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Spain’s ruling Socialist party has sealed a contentious amnesty deal with Catalan separatists that will pave the way for caretaker prime minister Pedro Sánchez to secure another term in office.
The deal was unveiled on Thursday morning by the Socialists and the hardline separatists of Together for Catalonia. The announcement was made in Brussels, where the Catalan party’s chief Carles Puigdemont is a fugitive from Spanish justice and probable amnesty beneficiary.
The pact is already sparking outrage on the right over the move to absolve hundreds of people of wrongdoing over a failed and unlawful Catalan bid for independence, which caused Spain’s worst political crisis in decades six years ago.
Spanish lawmakers must now approve an amnesty law that would pave the way for the investiture of Sánchez by November 27. Following an inconclusive July general election, he needs the support of smaller parties in parliament to reach a 176-seat majority.
The pact will open a rancorous and potentially explosive new chapter in Spanish politics. Sánchez says that he is defusing long-running Catalan tensions, but opponents accuse him of political expediency and trashing the rule of law.
The prospect of a deal has triggered several nights of protests outside the Socialist party headquarters in Madrid, where supporters of the opposition Popular party (PP) and the hard-right Vox group have mixed with neo-Nazis blamed for violent clashes with police.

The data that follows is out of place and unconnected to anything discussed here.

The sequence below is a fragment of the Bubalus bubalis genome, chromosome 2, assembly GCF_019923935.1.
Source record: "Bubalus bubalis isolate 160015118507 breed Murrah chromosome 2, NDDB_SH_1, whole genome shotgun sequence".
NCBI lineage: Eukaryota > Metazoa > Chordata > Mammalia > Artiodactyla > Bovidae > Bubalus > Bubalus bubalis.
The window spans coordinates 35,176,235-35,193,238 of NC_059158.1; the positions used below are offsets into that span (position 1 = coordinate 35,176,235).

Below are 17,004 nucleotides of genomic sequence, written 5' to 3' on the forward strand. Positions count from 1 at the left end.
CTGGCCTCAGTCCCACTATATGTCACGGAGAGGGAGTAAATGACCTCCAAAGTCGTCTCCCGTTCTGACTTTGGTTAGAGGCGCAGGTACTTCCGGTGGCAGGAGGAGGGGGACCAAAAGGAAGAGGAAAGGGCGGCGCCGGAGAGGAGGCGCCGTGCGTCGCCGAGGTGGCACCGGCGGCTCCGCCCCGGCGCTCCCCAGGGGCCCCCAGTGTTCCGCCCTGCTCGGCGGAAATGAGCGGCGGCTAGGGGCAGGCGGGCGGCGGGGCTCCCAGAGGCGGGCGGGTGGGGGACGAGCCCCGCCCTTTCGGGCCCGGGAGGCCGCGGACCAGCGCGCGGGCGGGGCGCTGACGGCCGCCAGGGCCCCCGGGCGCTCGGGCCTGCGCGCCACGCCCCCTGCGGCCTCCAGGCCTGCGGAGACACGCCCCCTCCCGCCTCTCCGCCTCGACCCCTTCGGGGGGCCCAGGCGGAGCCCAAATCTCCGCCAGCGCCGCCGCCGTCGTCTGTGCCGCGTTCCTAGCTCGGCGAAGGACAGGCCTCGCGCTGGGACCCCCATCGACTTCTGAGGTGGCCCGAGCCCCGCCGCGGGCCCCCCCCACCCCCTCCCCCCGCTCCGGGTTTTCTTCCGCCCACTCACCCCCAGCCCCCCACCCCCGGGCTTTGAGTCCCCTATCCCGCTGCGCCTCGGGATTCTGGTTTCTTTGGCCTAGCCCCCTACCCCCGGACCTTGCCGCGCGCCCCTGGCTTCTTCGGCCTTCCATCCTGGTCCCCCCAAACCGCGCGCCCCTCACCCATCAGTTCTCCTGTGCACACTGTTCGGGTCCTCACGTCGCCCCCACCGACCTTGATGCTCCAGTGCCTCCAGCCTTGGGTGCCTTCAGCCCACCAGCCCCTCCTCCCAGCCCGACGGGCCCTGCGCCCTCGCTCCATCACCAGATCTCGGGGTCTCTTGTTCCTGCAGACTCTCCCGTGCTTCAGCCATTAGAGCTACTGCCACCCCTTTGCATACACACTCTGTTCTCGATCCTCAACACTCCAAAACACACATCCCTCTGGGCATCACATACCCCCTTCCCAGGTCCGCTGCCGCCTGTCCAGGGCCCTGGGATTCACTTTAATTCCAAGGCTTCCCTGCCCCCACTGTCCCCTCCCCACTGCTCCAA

The accord between the Socialists and Together, known as Junts in Catalan, says it will “open a new stage and contribute to resolving the historic conflict over Catalonia’s political future”.
“The will and the opportunity is real,” said Santos Cerdán, a top Socialist official. He signed the accord with Together secretary-general Jordi Turull, who served more than three years in prison over the independence push before being pardoned by Sánchez in 2021.
But the pact also acknowledges profound differences between the parties. It says Together is committed to pursuing another referendum on independence, while the Socialists firmly deny the legality of the 2017 vote and want the region to return to a 2006 autonomy statute that was struck down by the courts.
An amnesty law will end the prosecution, prison terms or other penalties facing hundreds of independence supporters who backed the Catalan bid to break away from Spain.
Òmnium Cultural, a pro-independence campaign group, estimates that as many as 1,400 people could be affected, among them those convicted for crimes ranging from public order offences to the misuse of public funds.
Puigdemont, a divisive figure in Spain, fled the country as Catalonia’s regional president in 2017 to escape detention after he led the referendum and a futile declaration of independence that followed.
Sánchez, whose Socialists fell far short of a parliamentary majority in the July election, is being accused by conservatives of forming a “Frankenstein 2.0” government — a nod to the expanded array of small parties whose votes he has cobbled together to retain power.
Isabel Díaz Ayuso, a leading PP figure and head of the Madrid region, said the pact was “bringing in a dictatorship through the back door”. Cuca Gamarra, PP secretary-general, called it “a shameful and humiliating agreement”.
Analysts said the new government’s fragile dependence on Puigdemont’s party would mean instability, difficulty passing legislation and the possibility it might not survive its full four-year term.
Sánchez’s second term will follow five years in which he led the country through a traumatic pandemic, claimed credit for the relatively strong recent performance of its economy and sought to boost Spain’s presence on the international stage.
An astute tactician, he came to power by ejecting his PP predecessor Mariano Rajoy in a vote of no confidence in 2018 then emerged victorious from a general election the following year.